Segregation from political connection and toleration are the cardinal principles of the American church. On the continent of Europe, toleration means, where it is said to exist, catholic supremacy suffering subordinate protestantism. In the united kingdom of Great Britain and Ireland, it means a protestant hierarchy, abetted by dissenters, excluding catholics from political privileges, and subjecting them to double ecclesiastical impositions. France, Italy, Ireland, and Spain, have been desolated by contests between church and state. Toleration has won at least part of these bloody fields. But a segregated church does not appear to have made any advance in Europe. In the United States, both of these principles are not only fundamental political laws, but ancient, deep‐seated doctrines, whose bases were laid long before political sovereignly was thought of, when Williams, Penn and Baltimore, by a remarkable coincidence, implanted them in every quarter, and in every creed. American toleration, means the absolute independence and equality of all religious denominations. American segregation, means, that no human authority can in any case whatever control or interfere with the rights of conscience. Adequate trial of these great problems, not less momentous than that of political self‐government, has proved their benign solution. Bigotry, intolerance, blood thirsty polemics waste themselves in harmless, if not useful, controversy, when government takes no part. We enjoy a religious calm and harmony, not only unknown, but inconceivable, in Europe. We are continually receiving accessions of their intolerance, which is as constantly disarmed by being let alone. Our schools, families, legislatures, society find no embarrassment from varieties of creed, which in Europe would kindle the deadliest discord.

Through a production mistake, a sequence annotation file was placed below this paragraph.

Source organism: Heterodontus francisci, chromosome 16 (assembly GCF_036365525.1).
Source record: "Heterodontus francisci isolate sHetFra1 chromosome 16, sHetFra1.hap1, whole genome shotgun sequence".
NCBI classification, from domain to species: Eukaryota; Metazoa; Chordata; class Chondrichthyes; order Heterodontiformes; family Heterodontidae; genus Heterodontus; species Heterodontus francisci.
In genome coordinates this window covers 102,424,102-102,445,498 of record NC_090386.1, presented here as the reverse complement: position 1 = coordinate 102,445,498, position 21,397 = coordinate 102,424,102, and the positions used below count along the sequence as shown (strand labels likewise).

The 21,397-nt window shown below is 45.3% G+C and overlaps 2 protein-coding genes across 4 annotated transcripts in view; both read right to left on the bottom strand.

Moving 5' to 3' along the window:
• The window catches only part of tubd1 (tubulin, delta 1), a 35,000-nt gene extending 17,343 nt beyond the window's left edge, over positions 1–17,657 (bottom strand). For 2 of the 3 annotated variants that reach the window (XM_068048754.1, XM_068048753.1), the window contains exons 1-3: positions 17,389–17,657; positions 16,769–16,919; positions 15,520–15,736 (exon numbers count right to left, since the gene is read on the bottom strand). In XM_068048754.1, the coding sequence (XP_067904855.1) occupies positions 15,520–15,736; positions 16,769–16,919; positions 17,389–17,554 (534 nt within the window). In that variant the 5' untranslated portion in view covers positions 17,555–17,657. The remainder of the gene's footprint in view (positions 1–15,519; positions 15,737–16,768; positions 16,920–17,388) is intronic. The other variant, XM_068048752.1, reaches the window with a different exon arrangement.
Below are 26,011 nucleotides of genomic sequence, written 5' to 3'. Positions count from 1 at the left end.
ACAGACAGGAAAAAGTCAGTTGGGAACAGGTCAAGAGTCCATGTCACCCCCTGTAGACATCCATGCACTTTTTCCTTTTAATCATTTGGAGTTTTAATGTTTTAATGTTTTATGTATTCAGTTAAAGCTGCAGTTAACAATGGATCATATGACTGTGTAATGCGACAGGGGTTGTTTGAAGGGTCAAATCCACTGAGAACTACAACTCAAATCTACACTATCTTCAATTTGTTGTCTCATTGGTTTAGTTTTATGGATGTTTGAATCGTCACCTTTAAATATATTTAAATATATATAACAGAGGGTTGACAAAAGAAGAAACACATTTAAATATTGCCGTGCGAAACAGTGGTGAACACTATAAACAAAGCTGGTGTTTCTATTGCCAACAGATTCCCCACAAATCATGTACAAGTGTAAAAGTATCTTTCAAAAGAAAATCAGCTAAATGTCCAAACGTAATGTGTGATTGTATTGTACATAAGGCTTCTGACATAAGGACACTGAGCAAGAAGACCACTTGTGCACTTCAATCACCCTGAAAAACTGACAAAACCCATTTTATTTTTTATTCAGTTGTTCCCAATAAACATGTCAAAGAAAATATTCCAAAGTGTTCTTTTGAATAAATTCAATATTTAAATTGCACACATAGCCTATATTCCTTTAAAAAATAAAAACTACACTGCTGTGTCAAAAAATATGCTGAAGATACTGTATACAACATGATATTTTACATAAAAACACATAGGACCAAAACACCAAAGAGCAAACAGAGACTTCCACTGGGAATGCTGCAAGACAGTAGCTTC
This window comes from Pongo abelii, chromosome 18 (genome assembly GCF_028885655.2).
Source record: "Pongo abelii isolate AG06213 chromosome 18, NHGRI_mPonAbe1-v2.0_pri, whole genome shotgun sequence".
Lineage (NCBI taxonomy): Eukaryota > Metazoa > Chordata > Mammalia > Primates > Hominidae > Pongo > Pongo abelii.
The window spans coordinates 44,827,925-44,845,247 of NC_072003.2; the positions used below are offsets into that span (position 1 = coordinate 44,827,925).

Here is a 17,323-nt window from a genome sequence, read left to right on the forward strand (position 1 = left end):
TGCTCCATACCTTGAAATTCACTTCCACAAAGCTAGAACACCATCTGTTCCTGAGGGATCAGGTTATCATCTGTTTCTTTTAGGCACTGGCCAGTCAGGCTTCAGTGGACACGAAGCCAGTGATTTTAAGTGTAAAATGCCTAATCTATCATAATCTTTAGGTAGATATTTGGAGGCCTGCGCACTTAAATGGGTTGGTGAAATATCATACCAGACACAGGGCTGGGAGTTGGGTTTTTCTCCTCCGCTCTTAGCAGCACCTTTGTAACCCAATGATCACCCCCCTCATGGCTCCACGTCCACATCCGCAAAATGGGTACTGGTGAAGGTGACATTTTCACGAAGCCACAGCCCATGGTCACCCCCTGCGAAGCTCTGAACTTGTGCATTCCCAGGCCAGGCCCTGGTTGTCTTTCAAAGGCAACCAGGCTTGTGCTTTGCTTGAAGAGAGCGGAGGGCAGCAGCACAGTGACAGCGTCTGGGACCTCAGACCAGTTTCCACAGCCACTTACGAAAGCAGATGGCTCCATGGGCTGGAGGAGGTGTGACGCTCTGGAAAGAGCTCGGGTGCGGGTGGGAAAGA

That these consequences are not the fruits of lukewarmness and disregard to religion, remains to be shewn.